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Cephalofacial indices of the ibo and yoruba ethnic groups in southern nigeria


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Cephalofacial indices of the ibo and yoruba ethnic groups in southern nigeria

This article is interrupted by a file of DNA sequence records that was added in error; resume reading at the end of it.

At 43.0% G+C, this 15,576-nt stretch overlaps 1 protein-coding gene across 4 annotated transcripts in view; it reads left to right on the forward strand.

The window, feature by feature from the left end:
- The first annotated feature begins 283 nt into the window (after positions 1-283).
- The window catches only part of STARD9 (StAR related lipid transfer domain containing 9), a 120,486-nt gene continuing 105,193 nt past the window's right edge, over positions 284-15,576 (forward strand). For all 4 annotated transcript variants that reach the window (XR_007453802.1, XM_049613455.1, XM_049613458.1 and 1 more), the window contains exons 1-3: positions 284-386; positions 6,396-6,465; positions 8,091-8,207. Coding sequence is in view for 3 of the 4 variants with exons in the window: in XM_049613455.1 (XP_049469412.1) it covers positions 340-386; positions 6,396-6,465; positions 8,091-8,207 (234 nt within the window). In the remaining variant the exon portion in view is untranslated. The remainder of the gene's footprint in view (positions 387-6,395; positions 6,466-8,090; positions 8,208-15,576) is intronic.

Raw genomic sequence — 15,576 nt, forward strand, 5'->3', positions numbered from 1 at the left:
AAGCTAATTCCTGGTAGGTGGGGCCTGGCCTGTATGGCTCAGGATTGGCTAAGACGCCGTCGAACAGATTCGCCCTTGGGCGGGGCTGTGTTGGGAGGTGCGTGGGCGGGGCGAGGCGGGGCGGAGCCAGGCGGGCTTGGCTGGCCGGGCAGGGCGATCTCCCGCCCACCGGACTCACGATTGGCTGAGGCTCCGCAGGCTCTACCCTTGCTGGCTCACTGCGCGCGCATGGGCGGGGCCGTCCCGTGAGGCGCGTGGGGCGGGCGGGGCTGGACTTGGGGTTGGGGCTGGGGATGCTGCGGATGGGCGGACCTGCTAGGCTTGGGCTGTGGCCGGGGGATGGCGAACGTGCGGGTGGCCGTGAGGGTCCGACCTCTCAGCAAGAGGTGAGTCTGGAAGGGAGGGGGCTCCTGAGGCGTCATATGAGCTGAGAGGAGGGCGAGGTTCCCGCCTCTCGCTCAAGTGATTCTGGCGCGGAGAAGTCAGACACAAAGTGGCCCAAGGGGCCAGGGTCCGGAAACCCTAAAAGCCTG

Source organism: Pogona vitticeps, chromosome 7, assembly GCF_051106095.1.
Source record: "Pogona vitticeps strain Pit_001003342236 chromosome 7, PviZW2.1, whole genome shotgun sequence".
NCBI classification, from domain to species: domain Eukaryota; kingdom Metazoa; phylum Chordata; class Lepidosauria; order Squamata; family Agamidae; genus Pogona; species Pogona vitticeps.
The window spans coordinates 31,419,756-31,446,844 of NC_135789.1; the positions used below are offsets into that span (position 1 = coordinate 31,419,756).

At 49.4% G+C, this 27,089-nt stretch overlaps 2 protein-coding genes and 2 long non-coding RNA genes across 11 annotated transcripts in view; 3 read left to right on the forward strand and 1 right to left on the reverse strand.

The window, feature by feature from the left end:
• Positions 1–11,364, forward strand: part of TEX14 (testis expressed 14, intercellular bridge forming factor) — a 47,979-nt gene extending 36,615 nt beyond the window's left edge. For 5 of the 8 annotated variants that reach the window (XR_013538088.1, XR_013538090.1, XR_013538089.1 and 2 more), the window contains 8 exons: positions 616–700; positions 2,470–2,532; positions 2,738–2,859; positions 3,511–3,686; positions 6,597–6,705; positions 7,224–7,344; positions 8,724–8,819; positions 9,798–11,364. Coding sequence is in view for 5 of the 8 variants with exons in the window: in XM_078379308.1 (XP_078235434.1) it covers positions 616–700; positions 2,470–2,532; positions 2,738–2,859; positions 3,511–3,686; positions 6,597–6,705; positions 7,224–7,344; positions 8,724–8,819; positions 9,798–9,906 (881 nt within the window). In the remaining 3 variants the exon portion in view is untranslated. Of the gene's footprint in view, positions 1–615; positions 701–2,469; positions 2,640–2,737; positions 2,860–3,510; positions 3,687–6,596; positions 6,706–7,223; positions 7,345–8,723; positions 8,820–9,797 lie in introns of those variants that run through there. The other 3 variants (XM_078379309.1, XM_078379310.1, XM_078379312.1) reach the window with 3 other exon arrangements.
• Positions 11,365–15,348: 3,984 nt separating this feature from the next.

1. 1. Journal of Biology, Agriculture and Healthcare www.iiste.orgISSN 2224-3208 (Paper) ISSN 2225-093X (Online)Vol 2, No.11, 2012 Cephalofacial Indices of the Ibo and Yoruba Ethnic groups in Southern Nigeria * Chisom Eliakim-Ikechukwu, Eghort Onugh,Theresa Bassey and Mesembe, O.E. Department of Anatomy, University of Calabar, Calabar, Nigeria. * Email of corresponding author: chisom_favor@yahoo.comAbstractCephalofacial analysis is an important parameter useful anthropologically to ascertain racial, ethnical and sexualdifferences. This work aimed at determining cephalic and facial indices and the anatomical types of head andface found among the Ibo and Yoruba tribes. Study was cited in two geographical locations in southern Nigeriadepending on the ethnic group. Five hundred human subjects were randomly selected, comprising 300 and 200subjects of the Ibo and Yoruba ethnic groups respectively with age range of 18-35 years.Results obtained showed that Ibo males and females had mean cephalic indices of 81.79± 0.43 and 81.68± 0.52respectively and facial (prosopic) indices of 75.49± 0.50 and 73.76± 0.54 respectively while the Yoruba males andfemales had mean cephalic indices of 80.40± 0.49 and 78.47± 0.66 respectively and facial indices of 77.60 ± 2.82and 73.72± 1.05 respectively. Based on the Cephalic Index, the dominant head form found among the Ibo ethnicgroup was brachycephaly while the Yoruba ethnic group had a head form ranging from brachycephaly tomesocephaly. Facial indices showed dominant hypereuriprosopic face type for the two ethnic groups. Thecephalic index only showed sexual dimorphism in the Yoruba ethnic group but the facial index showedsignificant gender difference in the two ethnic groups studied.Data got from this research could be useful inforensic medicine and reconstructive surgeries.Keywords: Cephalic index, facial index, sexual dimorphism.1.IntroductionThe measurement of Cephalofacial dimensions is an important aspect in physical anthropology. This is becausedata got could serve as a useful tool in ascertaining the anatomical head and face forms of individuals.International standard human head shape can be dolichocephalic, brachycephalic, mesocephalic or hyper-brachycephalic and human face shapes can be hyper-euriprosopic, euriprosopic, mesoprosopic, leptoprosopic orhyperleptoprosopic, see Tables 1 and 2, (William et al., 1995, Panero, 1979). Human body dimensions areaffected by ecological, biological, geographical, racial, gender, age and nutritional factors (Golalipour et al.,2003, Rajlakshni et al., 2001, Radovic et al.,2000, Tuli et al., 1995,Okupe et al., 1984). Based on these factors,age, sex and ethnic groups in certain geographical zones are given due consideration in anthropometricstudies,(William et al., 1995, Golalipour, 2006, Del sol, 2005).The cephalic and facial indices of three ethnic groups in Gombe State, Nigeria have been reported,(Maina et al.,2012) Findings revealed that all males and females of the three ethnic groups share close similarities in headtypes and some variations in face types.Mean cephalic and facial (prosopic) indices of 71.90%, 73.92% respectively in males and 99.39%, 97.54%respectively in female of North-eastern Nigeria have also been reported,(Raji et al., 2010). There was nosignificant difference between the dominant and rare head types in both genders.Mean cephalic indices of 78.4% and 81.90% and prosopic indices of 83.22% and 84.86% in Sistani and Baluchisubjects respectively have been reported,(Zabra et al., 2006). Results obtained showed there was significantdifference between the two groups (P<0.0001). Safikhani et al., (2005) researched on the anatomical type ofhead and face in children under 6 years in Ahwaz, the results indicated that brachycephalic (38%) was the mostcommon anatomical type of head, and euryprosopic (38.6%) and hyperlepto-prosopic type (4.5%) for the facetype.This present study will provide a baseline date with Cephalofacial database of the Ibo and Yoruba ethnic groups.2.Materials and Methods A total of 500 university students without history of Cephalofacial surgery or trauma and obstructive hair stylewere selected from University of Technology, Owerri (Ibo subjects) and University of Ibadan (Yoruba subjects),all in Southern Nigeria, with age ranging from 18-35 years. The sample comprised of 170 males and 130 femalesfrom the Ibo ethnic group and 100 each of male and female from the Yoruba ethnic group.Before commencement of the experiment, consent was obtained from the subjects and approval from ethicalcommittee of the university authority was obtained. 144